Dragon Ball Raging Blast 2 Review

When it comes to the Dragon Ball universe, consoles were a little slow in getting attention in the West. The PlayStation 2 was really the start in the United States where Dragon Ball titles really began showing. Since then, it appears that a Dragon Ball related title releases at least once a year on almost every console with the latest being Dragon Ball Raging Blast 2.

At its core, Dragon Ball Raging Blast 2 contains the same formula as most other Dragon Ball titles. The ability to work through the various storylines of the series through different characters while performing many of the combat moves and maneuvers that are specific to the universe.

With Dragon Ball Raging Blast 2, the series includes most of the known characters from the main plot, complete with different Saiyan levels, alternate costumes, and power levels. It also includes many characters from the movies. Like many of the titles before it, Dragon Ball Raging Blast 2 shovels so many characters, it shows how big the series had gotten by the end for Toriyama.

But the difference that I’ve seen with Dragon Ball Raging Blast 2 is that the series attempts to change the button mashing of previous titles, the last I played being one of the PlayStation Portable offerings. Dragon Ball Raging Blast 2 is on paper, a much more technical and strategic fighting title. Thankfully including a tutorial, the title becomes a lot more sophisticated than it was before with counters and dodging becoming more important and recovery from attacks to mount counters being detrimental to winning or losing.

This focus on technical skills, however, doesn’t translate well with the increasingly cheap AI that forces players to either run and hide and attack from a distance or move in to perform a combo and then move out to recharge. The AI is so skilled at charging in to combo the player and not letting the player recover from attacks.

The story mode follows many characters and has different challenges. Instead of simply defeating every character straightforward, Dragon Ball Raging Blast 2 gives mission objectives like defeating a group of enemies in a specific amount of time, or fight while losing energy. These would work well if the AI wasn’t so skewed against the player.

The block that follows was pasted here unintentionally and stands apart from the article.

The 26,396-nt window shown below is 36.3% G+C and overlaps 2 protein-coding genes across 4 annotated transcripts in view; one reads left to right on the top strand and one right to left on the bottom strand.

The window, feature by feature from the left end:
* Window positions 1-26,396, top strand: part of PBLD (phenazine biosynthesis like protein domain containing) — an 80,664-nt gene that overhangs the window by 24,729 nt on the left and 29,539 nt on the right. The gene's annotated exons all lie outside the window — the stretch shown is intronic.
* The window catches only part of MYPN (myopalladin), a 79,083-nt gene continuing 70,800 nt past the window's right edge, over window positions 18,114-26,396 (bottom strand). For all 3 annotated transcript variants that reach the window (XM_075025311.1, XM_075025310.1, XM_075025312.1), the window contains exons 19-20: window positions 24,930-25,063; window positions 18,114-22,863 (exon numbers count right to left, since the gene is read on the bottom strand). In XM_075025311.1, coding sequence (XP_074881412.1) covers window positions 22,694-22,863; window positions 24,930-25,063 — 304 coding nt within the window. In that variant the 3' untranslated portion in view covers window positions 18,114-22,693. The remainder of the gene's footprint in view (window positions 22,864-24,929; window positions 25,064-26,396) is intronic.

Dragon Ball Raging Blast 2’s single player is only helpful in unlocking characters and seeing glimpses of the huge story that centers on characters, otherwise the title is more for multiplayer. Playing with someone else is much more fun when it comes to the huge finishing moves, the counter system, and overall enjoyment. Since players won’t get the technical combat down so quickly, the title is actually fun with someone else in a local match. Online, however, is another example of people knowing how to use characters much better than yourself.

Namco Bandai has gotten the look of Dragon Ball down to a science only increasing the cartoon look in terms of the cell-shading and including the Japanese and English voices has become a standard as well. The look and sound are nothing new, it’s still Dragon Ball; just another iteration.

Included is a remake of Dragon Ball: Plan to Eradicate the Super Saiyans movie, but the system for finding the movie is counter-intuitive. It’s fun to watch, but not so much a strong reason to purchase.

I like the Dragon Ball series in manga, anime, and video game form; and Dragon Ball Raging Blast 2 looked like it was going to evolve the series, but making it more complicated might not have been the best way to go. The controls are simple enough to pick-up and play, but the learning curve is a little much. Fans will enjoy another outing with the series, but fighting genre fans will want to pass.

Good for Dragon Ball enthusiasts, bad to everyone else




Review Copy Provided by Publisher

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